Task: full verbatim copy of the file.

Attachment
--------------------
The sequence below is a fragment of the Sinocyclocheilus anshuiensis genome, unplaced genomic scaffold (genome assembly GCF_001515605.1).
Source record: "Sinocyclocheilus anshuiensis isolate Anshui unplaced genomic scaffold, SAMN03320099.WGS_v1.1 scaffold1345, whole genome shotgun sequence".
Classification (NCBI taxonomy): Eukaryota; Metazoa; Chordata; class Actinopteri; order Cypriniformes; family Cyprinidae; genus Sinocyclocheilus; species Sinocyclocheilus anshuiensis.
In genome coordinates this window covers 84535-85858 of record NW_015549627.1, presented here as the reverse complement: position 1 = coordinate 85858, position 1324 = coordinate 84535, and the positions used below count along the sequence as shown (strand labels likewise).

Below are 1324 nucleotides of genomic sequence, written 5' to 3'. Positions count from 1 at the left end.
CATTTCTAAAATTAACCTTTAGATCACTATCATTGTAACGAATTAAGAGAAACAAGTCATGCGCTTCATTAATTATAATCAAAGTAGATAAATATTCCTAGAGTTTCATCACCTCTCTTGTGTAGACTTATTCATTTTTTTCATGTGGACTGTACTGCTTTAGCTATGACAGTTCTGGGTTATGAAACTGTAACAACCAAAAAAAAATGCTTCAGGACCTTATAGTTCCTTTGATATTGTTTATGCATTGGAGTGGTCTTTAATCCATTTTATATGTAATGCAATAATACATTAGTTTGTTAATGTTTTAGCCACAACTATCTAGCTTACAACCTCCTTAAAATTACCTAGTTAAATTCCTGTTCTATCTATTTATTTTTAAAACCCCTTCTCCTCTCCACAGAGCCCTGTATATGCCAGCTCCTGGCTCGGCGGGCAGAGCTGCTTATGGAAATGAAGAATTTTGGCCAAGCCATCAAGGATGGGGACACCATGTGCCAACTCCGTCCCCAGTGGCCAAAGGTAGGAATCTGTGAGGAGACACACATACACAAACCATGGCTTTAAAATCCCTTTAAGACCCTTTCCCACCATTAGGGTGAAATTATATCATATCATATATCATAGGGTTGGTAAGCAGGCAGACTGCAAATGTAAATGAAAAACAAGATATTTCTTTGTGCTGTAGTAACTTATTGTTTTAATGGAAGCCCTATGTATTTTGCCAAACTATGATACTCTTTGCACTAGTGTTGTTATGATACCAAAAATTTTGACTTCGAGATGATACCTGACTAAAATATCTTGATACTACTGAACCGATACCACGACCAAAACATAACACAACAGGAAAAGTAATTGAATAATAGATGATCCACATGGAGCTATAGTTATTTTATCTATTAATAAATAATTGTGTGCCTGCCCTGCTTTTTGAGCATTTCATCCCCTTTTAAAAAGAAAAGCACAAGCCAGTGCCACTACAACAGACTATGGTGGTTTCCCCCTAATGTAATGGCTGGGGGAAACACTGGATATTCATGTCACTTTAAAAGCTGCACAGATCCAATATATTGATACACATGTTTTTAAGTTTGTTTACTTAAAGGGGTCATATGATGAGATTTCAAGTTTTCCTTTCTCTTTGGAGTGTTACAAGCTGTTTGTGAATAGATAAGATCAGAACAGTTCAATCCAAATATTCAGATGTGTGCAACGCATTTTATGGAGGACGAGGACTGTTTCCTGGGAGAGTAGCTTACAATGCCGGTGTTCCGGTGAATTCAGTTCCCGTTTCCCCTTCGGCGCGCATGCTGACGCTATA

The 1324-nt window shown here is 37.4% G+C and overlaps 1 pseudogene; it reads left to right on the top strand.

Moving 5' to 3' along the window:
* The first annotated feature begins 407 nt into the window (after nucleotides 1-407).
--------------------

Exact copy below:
The sequence below is a fragment of the Sinocyclocheilus anshuiensis genome, unplaced genomic scaffold (genome assembly GCF_001515605.1).
Source record: "Sinocyclocheilus anshuiensis isolate Anshui unplaced genomic scaffold, SAMN03320099.WGS_v1.1 scaffold1345, whole genome shotgun sequence".
Classification (NCBI taxonomy): Eukaryota; Metazoa; Chordata; class Actinopteri; order Cypriniformes; family Cyprinidae; genus Sinocyclocheilus; species Sinocyclocheilus anshuiensis.
In genome coordinates this window covers 84535-85858 of record NW_015549627.1, presented here as the reverse complement: position 1 = coordinate 85858, position 1324 = coordinate 84535, and the positions used below count along the sequence as shown (strand labels likewise).

Below are 1324 nucleotides of genomic sequence, written 5' to 3'. Positions count from 1 at the left end.
CATTTCTAAAATTAACCTTTAGATCACTATCATTGTAACGAATTAAGAGAAACAAGTCATGCGCTTCATTAATTATAATCAAAGTAGATAAATATTCCTAGAGTTTCATCACCTCTCTTGTGTAGACTTATTCATTTTTTTCATGTGGACTGTACTGCTTTAGCTATGACAGTTCTGGGTTATGAAACTGTAACAACCAAAAAAAAATGCTTCAGGACCTTATAGTTCCTTTGATATTGTTTATGCATTGGAGTGGTCTTTAATCCATTTTATATGTAATGCAATAATACATTAGTTTGTTAATGTTTTAGCCACAACTATCTAGCTTACAACCTCCTTAAAATTACCTAGTTAAATTCCTGTTCTATCTATTTATTTTTAAAACCCCTTCTCCTCTCCACAGAGCCCTGTATATGCCAGCTCCTGGCTCGGCGGGCAGAGCTGCTTATGGAAATGAAGAATTTTGGCCAAGCCATCAAGGATGGGGACACCATGTGCCAACTCCGTCCCCAGTGGCCAAAGGTAGGAATCTGTGAGGAGACACACATACACAAACCATGGCTTTAAAATCCCTTTAAGACCCTTTCCCACCATTAGGGTGAAATTATATCATATCATATATCATAGGGTTGGTAAGCAGGCAGACTGCAAATGTAAATGAAAAACAAGATATTTCTTTGTGCTGTAGTAACTTATTGTTTTAATGGAAGCCCTATGTATTTTGCCAAACTATGATACTCTTTGCACTAGTGTTGTTATGATACCAAAAATTTTGACTTCGAGATGATACCTGACTAAAATATCTTGATACTACTGAACCGATACCACGACCAAAACATAACACAACAGGAAAAGTAATTGAATAATAGATGATCCACATGGAGCTATAGTTATTTTATCTATTAATAAATAATTGTGTGCCTGCCCTGCTTTTTGAGCATTTCATCCCCTTTTAAAAAGAAAAGCACAAGCCAGTGCCACTACAACAGACTATGGTGGTTTCCCCCTAATGTAATGGCTGGGGGAAACACTGGATATTCATGTCACTTTAAAAGCTGCACAGATCCAATATATTGATACACATGTTTTTAAGTTTGTTTACTTAAAGGGGTCATATGATGAGATTTCAAGTTTTCCTTTCTCTTTGGAGTGTTACAAGCTGTTTGTGAATAGATAAGATCAGAACAGTTCAATCCAAATATTCAGATGTGTGCAACGCATTTTATGGAGGACGAGGACTGTTTCCTGGGAGAGTAGCTTACAATGCCGGTGTTCCGGTGAATTCAGTTCCCGTTTCCCCTTCGGCGCGCATGCTGACGCTATA

The 1324-nt window shown here is 37.4% G+C and overlaps 1 pseudogene; it reads left to right on the top strand.

Moving 5' to 3' along the window:
* The first annotated feature begins 407 nt into the window (after nucleotides 1-407).